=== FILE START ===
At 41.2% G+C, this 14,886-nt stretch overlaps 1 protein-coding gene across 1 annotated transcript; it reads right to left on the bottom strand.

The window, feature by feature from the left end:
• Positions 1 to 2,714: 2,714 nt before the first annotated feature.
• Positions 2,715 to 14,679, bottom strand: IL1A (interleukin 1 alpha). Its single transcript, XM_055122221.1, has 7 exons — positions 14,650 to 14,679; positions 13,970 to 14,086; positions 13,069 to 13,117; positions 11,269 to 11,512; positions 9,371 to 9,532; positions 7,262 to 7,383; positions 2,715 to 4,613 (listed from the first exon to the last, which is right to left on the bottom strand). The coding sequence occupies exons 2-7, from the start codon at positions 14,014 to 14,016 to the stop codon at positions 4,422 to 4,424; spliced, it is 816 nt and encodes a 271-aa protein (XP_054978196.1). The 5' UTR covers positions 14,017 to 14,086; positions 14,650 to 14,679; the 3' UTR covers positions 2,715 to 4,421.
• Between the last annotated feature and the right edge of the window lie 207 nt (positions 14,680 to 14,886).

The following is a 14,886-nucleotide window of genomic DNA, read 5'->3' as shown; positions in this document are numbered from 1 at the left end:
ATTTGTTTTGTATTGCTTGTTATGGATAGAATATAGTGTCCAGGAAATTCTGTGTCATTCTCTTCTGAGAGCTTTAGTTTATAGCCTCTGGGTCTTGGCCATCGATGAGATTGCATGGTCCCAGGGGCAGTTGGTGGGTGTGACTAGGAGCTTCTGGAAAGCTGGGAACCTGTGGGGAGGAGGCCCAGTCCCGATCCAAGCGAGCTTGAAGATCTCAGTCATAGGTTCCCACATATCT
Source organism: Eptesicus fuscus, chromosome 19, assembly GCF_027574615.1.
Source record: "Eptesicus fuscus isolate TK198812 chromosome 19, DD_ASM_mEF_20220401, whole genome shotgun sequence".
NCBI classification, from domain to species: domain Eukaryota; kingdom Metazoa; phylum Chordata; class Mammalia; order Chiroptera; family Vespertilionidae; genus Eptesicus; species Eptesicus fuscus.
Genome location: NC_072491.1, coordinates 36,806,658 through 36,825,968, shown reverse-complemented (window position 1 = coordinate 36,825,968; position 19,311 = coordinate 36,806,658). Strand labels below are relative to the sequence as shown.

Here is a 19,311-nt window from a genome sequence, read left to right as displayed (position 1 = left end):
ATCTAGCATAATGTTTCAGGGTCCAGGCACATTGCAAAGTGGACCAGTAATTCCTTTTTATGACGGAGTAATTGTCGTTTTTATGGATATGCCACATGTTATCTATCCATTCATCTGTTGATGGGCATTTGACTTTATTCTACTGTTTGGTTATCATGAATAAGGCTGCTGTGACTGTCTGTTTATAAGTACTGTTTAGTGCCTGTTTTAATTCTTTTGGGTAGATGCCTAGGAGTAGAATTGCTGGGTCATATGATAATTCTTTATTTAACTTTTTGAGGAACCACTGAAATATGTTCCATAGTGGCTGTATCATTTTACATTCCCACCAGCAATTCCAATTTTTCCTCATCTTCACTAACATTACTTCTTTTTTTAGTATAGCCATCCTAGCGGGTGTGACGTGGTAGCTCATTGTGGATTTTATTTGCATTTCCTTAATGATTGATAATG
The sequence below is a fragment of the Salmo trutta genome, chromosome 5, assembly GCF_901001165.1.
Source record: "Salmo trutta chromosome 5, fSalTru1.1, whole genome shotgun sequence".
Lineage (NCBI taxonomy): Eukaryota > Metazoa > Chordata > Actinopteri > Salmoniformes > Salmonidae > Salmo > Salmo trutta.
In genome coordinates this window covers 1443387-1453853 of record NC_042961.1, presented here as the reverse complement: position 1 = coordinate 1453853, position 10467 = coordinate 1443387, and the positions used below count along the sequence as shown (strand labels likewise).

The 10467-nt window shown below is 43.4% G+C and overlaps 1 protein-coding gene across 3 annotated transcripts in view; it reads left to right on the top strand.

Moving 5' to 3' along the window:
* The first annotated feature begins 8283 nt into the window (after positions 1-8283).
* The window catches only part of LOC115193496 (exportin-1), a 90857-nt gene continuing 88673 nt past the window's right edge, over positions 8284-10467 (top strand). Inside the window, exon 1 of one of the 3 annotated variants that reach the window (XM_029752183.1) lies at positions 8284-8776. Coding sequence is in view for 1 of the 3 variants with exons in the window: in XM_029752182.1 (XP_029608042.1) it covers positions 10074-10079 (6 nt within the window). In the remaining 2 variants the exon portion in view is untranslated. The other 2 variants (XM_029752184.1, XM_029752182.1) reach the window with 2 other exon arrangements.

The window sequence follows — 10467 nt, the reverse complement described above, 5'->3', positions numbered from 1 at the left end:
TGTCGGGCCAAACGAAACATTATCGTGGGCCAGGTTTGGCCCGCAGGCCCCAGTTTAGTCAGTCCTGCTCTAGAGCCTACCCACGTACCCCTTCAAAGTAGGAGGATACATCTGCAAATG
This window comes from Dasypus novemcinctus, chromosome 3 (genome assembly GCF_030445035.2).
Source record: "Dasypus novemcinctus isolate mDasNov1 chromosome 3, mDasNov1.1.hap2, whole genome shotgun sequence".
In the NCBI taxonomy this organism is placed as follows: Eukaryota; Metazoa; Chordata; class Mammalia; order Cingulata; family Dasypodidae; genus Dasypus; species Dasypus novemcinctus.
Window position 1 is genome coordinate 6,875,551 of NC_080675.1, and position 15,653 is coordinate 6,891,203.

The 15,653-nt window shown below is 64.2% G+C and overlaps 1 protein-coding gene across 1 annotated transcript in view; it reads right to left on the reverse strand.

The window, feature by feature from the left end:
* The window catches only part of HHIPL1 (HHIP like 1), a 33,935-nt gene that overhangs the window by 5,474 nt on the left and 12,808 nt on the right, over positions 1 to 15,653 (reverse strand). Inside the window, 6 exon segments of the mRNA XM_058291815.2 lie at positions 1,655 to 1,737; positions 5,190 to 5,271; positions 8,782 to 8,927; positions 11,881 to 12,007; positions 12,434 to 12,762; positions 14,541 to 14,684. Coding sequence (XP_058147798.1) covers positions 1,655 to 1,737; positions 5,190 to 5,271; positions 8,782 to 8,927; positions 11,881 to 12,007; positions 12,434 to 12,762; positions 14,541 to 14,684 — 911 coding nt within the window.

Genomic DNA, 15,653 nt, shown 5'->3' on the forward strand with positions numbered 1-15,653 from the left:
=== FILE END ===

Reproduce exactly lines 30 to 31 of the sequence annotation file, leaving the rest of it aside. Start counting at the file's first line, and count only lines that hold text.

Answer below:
* The window catches only part of HHIPL1 (HHIP like 1), a 33,935-nt gene that overhangs the window by 5,474 nt on the left and 12,808 nt on the right, over positions 1 to 15,653 (reverse strand). Inside the window, 6 exon segments of the mRNA XM_058291815.2 lie at positions 1,655 to 1,737; positions 5,190 to 5,271; positions 8,782 to 8,927; positions 11,881 to 12,007; positions 12,434 to 12,762; positions 14,541 to 14,684. Coding sequence (XP_058147798.1) covers positions 1,655 to 1,737; positions 5,190 to 5,271; positions 8,782 to 8,927; positions 11,881 to 12,007; positions 12,434 to 12,762; positions 14,541 to 14,684 — 911 coding nt within the window.

Genomic DNA, 15,653 nt, shown 5'->3' on the forward strand with positions numbered 1-15,653 from the left: